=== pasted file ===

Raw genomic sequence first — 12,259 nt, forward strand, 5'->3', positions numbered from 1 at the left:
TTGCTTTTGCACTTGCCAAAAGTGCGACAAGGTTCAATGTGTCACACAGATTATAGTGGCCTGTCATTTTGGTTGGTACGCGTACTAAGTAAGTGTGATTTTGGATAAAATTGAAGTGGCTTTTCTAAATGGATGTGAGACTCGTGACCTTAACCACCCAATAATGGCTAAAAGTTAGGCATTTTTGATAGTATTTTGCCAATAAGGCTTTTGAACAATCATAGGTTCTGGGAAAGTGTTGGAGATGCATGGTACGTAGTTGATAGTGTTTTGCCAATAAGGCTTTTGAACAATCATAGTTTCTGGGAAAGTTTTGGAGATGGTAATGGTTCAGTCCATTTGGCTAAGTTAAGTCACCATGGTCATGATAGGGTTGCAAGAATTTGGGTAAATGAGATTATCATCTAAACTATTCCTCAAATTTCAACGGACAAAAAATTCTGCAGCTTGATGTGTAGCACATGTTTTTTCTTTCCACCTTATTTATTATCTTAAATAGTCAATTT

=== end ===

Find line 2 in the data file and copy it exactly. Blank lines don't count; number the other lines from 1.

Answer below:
TTGCTTTTGCACTTGCCAAAAGTGCGACAAGGTTCAATGTGTCACACAGATTATAGTGGCCTGTCATTTTGGTTGGTACGCGTACTAAGTAAGTGTGATTTTGGATAAAATTGAAGTGGCTTTTCTAAATGGATGTGAGACTCGTGACCTTAACCACCCAATAATGGCTAAAAGTTAGGCATTTTTGATAGTATTTTGCCAATAAGGCTTTTGAACAATCATAGGTTCTGGGAAAGTGTTGGAGATGCATGGTACGTAGTTGATAGTGTTTTGCCAATAAGGCTTTTGAACAATCATAGTTTCTGGGAAAGTTTTGGAGATGGTAATGGTTCAGTCCATTTGGCTAAGTTAAGTCACCATGGTCATGATAGGGTTGCAAGAATTTGGGTAAATGAGATTATCATCTAAACTATTCCTCAAATTTCAACGGACAAAAAATTCTGCAGCTTGATGTGTAGCACATGTTTTTTCTTTCCACCTTATTTATTATCTTAAATAGTCAATTT